Advice on buying a first suit...

Discussion in 'After Hours Lounge (Off Topic)' started by Bob Movies, Apr 5, 2003.

  1. AjayM

    AjayM Screenwriter

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    Everbodies advice is real good, I'd stay away from a top name suit and spend the money somewhere else, like alterations. A "cheap" $500 suit that has been truly custom tailored to you will look light years better than a $2k Armani off the rack with the standard alterations.

    I'd also spend the money on the other parts of a suit, if you buy a fairly conservative suit you can dress it up quite well in other ways. For instance I bought a regular $500 suit, had a tailor go over it with a fine tooth comb, I have a mix of about 7 shirts, about double that in ties, a few pairs of shoes, etc.

    I still follow the above today since I rarely need to wear a suit, but I need to have one for those occasions. And what I may wear to a funeral probably doesn't work for a wedding which neither work for a business function.

    Andrew
     
  2. Max Knight

    Max Knight Supporting Actor

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    Here is a secret about looking good in a suit:

    It's not the cost of the suit, it's the fit.

    A cheap suit that fits perfectly will look far better than an Armani that doesn't fit quite right.

    I think you would be far better off finding a nice custom tailor and getting a bespoke suit than spending a lot of money on a designer suit. Bespoke is a lot less than you think. Here in NY I know a great place where I can get three suits, any fabric, for $1200. The tailor is great, and has even provided former Mayor Giulliani with suits.

    Go find yourself a good custom tailor, buy three suits (the minimum you need to wear a suit every day). Also buy your shirts from him (say, 5 white, 3 light blue, 2 with some sort of nice pattern). Buying all that together should get you a good discount. You will have spent far less than if you went to a good department store or boutique, and everything will fit perfectly. Then take some of the money you saved and buy yourself a nice pair of Gucci loafers or lace-ups (clean look only, no extra junk on them) and belt, and a bunch of nice ties (try a department store for these). You will be very stylish and women will flock to you [​IMG]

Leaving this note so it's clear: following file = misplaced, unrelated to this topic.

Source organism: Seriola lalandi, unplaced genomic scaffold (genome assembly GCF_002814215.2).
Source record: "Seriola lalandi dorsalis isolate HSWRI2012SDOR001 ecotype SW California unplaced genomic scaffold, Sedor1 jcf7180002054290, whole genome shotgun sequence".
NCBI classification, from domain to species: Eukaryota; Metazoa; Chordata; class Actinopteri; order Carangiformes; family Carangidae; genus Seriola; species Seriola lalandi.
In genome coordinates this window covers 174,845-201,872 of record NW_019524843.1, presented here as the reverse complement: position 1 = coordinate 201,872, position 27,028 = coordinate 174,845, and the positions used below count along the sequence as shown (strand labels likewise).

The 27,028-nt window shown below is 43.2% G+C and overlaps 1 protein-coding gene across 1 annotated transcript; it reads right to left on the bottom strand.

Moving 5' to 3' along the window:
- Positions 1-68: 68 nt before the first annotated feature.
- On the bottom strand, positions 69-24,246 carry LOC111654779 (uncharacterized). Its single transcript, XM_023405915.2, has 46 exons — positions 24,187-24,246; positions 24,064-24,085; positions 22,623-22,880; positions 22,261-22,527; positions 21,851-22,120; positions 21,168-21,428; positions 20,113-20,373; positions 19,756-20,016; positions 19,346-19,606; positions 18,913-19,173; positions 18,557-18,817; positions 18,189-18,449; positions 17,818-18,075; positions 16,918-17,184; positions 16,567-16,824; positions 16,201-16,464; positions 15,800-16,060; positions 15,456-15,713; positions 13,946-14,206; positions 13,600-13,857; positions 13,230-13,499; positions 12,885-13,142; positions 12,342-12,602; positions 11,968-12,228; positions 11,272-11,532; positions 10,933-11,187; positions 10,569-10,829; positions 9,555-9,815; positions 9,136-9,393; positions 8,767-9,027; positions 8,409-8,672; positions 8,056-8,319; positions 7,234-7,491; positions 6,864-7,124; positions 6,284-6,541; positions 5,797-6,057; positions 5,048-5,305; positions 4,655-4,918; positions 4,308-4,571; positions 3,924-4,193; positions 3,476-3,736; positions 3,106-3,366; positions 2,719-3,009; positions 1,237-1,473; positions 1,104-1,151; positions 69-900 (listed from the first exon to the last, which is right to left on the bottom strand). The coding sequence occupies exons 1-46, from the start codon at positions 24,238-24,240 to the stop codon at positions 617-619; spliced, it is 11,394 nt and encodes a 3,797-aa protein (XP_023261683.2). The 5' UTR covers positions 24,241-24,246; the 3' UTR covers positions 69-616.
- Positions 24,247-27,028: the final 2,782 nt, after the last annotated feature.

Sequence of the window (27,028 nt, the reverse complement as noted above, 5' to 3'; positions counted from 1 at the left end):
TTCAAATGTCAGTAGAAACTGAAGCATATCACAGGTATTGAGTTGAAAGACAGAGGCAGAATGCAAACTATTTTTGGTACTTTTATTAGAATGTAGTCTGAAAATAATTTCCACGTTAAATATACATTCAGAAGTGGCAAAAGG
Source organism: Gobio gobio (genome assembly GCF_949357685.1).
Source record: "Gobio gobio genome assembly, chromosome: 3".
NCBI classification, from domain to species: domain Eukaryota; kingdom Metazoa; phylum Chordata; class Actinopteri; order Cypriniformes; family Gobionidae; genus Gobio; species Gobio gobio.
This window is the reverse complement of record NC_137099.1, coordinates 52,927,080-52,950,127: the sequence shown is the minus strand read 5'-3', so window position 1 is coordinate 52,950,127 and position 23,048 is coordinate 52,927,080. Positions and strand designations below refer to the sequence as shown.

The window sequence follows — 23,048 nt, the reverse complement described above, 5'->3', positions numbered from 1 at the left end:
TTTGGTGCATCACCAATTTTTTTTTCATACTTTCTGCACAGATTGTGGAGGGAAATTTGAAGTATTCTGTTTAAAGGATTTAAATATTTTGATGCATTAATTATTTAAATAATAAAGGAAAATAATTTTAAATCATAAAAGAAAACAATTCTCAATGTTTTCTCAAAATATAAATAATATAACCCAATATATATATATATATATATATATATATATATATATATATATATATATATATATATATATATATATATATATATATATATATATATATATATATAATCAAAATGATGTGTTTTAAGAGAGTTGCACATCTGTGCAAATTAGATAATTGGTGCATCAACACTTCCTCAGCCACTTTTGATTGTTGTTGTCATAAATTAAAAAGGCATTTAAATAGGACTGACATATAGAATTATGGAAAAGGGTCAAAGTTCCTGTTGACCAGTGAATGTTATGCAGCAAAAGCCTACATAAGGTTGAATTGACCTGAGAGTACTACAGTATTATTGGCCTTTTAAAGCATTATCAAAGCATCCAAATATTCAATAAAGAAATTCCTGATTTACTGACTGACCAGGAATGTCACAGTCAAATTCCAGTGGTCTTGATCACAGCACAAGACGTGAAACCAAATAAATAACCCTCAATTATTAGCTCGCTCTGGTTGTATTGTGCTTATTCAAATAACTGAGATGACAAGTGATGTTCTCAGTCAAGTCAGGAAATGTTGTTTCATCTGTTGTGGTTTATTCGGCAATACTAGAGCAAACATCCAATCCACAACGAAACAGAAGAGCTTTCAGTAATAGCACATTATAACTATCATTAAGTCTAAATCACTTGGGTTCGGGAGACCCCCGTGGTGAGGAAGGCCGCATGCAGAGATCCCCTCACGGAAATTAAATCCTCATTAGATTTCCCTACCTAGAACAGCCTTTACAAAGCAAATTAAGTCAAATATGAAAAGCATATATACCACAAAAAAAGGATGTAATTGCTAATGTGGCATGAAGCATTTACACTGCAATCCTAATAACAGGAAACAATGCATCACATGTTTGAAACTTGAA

Later on you can add a sport coat (get two, one for fall/winter one for spring/summer, go to your tailor of course), and a few more shirts and pants.
     
  3. Mark Zimmer

    Mark Zimmer Producer

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    Max's advice is good. The tailoring can be worth more than the suit, if you've got a good tailor. Stay away from the Armanis while you're building your suit collection. Once you're pulling in the 6 figures you'll be able to do all the Armani you want, but no sense promising what you can't deliver in the meantime.

    Men's Wearhouse is a good place to start if you're a student or otherwise presently on a tight budget; just make sure that it's properly fitted (that means the back of the coat, the seat of the pants, etc., not just the length of pants). Take a savvy female friend with you if you're unsure of what to look for and ask for in the fitting. Many women will jump at a chance for clothes shopping, even if it's not for them.

    By all means, insist on a conservative, classic look for your first half-dozen suits. You can go stylish once you've got that many won't-ever-go-out-of-style suits in the closet.

    Most men wear brown poorly. Stick to dark blues and dark greys. A white suit is good for laughs but that's about it. [​IMG]
     
  4. Bob Movies

    Bob Movies Stunt Coordinator

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    Thanks again to everyone who's replied so far!

    Can anyone recommend a good tailor in Toronto that I could visit to get a bespoke suit? Or, for that matter, a good tailor who could make my adjustments?

    And, if I do have to end up buying from a department store due to reasons of cost, what should I tell the tailor when I bring in the suit? Do I tell him that I want "extra" adjustments, or do I tell him that I bought it at a dept. store but I would like to have it "fitted"? If the store offers to hem the pants for me should I take them up on the offer or should I have the tailor do everything? Should I ask for "the works"?

    Thanks again to everyone who's replied, you're really helping a beginner out!

    Bob

    P.S. The answer to this question is probably "get it custom made" but I'll ask anyway. Atmost of the stores I've been to, there's some debate over whether I wear a size 38 or a size 40 jacket. On the brooks brothers website I saw that you can buy size 39 there. Is 39 an uncommon size? I don't want the jacket to be too big or too small.